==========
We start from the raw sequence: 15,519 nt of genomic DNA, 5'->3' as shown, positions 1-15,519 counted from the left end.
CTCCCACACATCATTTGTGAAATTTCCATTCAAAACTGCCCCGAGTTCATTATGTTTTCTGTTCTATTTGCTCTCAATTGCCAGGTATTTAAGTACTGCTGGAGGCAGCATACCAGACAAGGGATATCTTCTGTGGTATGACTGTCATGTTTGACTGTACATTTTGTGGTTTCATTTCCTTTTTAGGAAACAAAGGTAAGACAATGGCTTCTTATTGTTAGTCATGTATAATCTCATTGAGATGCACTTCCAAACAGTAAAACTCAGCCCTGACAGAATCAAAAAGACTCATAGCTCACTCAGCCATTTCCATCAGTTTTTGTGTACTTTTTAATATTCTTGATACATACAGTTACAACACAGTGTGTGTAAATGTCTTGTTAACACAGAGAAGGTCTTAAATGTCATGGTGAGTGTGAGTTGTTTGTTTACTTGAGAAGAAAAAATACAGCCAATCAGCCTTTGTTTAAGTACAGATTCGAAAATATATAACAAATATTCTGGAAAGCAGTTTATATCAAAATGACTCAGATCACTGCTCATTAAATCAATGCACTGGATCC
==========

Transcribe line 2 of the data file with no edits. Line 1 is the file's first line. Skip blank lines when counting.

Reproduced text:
CTCCCACACATCATTTGTGAAATTTCCATTCAAAACTGCCCCGAGTTCATTATGTTTTCTGTTCTATTTGCTCTCAATTGCCAGGTATTTAAGTACTGCTGGAGGCAGCATACCAGACAAGGGATATCTTCTGTGGTATGACTGTCATGTTTGACTGTACATTTTGTGGTTTCATTTCCTTTTTAGGAAACAAAGGTAAGACAATGGCTTCTTATTGTTAGTCATGTATAATCTCATTGAGATGCACTTCCAAACAGTAAAACTCAGCCCTGACAGAATCAAAAAGACTCATAGCTCACTCAGCCATTTCCATCAGTTTTTGTGTACTTTTTAATATTCTTGATACATACAGTTACAACACAGTGTGTGTAAATGTCTTGTTAACACAGAGAAGGTCTTAAATGTCATGGTGAGTGTGAGTTGTTTGTTTACTTGAGAAGAAAAAATACAGCCAATCAGCCTTTGTTTAAGTACAGATTCGAAAATATATAACAAATATTCTGGAAAGCAGTTTATATCAAAATGACTCAGATCACTGCTCATTAAATCAATGCACTGGATCC